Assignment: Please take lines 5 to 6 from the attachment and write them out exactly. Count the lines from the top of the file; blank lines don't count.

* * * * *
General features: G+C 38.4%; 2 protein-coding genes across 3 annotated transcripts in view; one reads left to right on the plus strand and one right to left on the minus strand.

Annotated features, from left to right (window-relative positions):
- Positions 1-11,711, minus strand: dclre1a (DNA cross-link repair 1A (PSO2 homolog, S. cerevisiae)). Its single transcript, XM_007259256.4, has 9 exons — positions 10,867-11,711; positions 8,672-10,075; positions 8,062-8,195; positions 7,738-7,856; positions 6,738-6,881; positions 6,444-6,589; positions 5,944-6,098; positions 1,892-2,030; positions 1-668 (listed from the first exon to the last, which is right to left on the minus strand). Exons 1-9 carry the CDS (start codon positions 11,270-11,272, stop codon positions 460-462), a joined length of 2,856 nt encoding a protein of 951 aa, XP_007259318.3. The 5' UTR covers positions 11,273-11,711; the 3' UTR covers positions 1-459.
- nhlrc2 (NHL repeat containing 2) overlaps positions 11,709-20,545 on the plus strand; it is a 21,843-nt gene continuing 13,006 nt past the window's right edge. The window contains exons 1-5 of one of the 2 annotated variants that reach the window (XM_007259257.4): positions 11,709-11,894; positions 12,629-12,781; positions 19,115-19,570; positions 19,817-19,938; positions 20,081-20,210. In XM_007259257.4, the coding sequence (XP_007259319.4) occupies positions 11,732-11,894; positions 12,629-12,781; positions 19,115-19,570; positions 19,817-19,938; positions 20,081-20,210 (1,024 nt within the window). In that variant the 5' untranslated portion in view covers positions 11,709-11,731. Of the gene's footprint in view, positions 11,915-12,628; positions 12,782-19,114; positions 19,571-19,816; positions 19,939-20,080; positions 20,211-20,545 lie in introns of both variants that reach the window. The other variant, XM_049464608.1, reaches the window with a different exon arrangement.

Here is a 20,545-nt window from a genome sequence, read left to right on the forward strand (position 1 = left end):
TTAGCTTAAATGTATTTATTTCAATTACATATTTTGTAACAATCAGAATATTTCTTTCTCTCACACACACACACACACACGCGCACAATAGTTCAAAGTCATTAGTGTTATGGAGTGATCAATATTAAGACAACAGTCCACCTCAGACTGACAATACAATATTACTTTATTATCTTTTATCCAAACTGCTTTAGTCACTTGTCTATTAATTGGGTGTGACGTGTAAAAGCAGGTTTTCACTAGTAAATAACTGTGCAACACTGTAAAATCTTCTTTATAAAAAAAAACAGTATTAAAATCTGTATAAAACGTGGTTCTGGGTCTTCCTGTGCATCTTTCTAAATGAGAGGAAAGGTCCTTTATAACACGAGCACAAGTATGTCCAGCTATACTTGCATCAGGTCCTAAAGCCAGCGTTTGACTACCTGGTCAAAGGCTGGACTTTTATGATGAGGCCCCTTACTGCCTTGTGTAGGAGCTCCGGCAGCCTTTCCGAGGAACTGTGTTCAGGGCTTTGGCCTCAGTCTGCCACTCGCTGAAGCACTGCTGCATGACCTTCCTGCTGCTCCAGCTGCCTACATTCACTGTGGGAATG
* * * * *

Here is a 20,545-nt window from a genome sequence, read left to right on the forward strand (position 1 = left end):
TTAGCTTAAATGTATTTATTTCAATTACATATTTTGTAACAATCAGAATATTTCTTTCTCTCACACACACACACACACACGCGCACAATAGTTCAAAGTCATTAGTGTTATGGAGTGATCAATATTAAGACAACAGTCCACCTCAGACTGACAATACAATATTACTTTATTATCTTTTATCCAAACTGCTTTAGTCACTTGTCTATTAATTGGGTGTGACGTGTAAAAGCAGGTTTTCACTAGTAAATAACTGTGCAACACTGTAAAATCTTCTTTATAAAAAAAAACAGTATTAAAATCTGTATAAAACGTGGTTCTGGGTCTTCCTGTGCATCTTTCTAAATGAGAGGAAAGGTCCTTTATAACACGAGCACAAGTATGTCCAGCTATACTTGCATCAGGTCCTAAAGCCAGCGTTTGACTACCTGGTCAAAGGCTGGACTTTTATGATGAGGCCCCTTACTGCCTTGTGTAGGAGCTCCGGCAGCCTTTCCGAGGAACTGTGTTCAGGGCTTTGGCCTCAGTCTGCCACTCGCTGAAGCACTGCTGCATGACCTTCCTGCTGCTCCAGCTGCCTACATTCACTGTGGGAATG